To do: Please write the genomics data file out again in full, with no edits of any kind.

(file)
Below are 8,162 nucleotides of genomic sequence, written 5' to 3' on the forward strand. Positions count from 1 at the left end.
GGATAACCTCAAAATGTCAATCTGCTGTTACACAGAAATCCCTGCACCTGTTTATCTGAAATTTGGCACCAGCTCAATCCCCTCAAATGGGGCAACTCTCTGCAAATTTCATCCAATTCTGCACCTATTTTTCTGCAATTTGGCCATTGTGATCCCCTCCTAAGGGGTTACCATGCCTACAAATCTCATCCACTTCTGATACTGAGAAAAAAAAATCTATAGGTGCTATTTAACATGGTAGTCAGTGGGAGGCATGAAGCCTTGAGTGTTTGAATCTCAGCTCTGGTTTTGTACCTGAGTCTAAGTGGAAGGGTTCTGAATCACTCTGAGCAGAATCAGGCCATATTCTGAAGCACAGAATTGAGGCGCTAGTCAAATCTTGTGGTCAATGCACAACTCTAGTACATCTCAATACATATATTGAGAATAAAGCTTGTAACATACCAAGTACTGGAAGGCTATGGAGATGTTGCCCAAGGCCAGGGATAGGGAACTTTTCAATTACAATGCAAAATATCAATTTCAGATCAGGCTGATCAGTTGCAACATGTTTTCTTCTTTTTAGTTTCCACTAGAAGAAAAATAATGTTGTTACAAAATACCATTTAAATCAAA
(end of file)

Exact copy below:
Below are 8,162 nucleotides of genomic sequence, written 5' to 3' on the forward strand. Positions count from 1 at the left end.
GGATAACCTCAAAATGTCAATCTGCTGTTACACAGAAATCCCTGCACCTGTTTATCTGAAATTTGGCACCAGCTCAATCCCCTCAAATGGGGCAACTCTCTGCAAATTTCATCCAATTCTGCACCTATTTTTCTGCAATTTGGCCATTGTGATCCCCTCCTAAGGGGTTACCATGCCTACAAATCTCATCCACTTCTGATACTGAGAAAAAAAAATCTATAGGTGCTATTTAACATGGTAGTCAGTGGGAGGCATGAAGCCTTGAGTGTTTGAATCTCAGCTCTGGTTTTGTACCTGAGTCTAAGTGGAAGGGTTCTGAATCACTCTGAGCAGAATCAGGCCATATTCTGAAGCACAGAATTGAGGCGCTAGTCAAATCTTGTGGTCAATGCACAACTCTAGTACATCTCAATACATATATTGAGAATAAAGCTTGTAACATACCAAGTACTGGAAGGCTATGGAGATGTTGCCCAAGGCCAGGGATAGGGAACTTTTCAATTACAATGCAAAATATCAATTTCAGATCAGGCTGATCAGTTGCAACATGTTTTCTTCTTTTTAGTTTCCACTAGAAGAAAAATAATGTTGTTACAAAATACCATTTAAATCAAA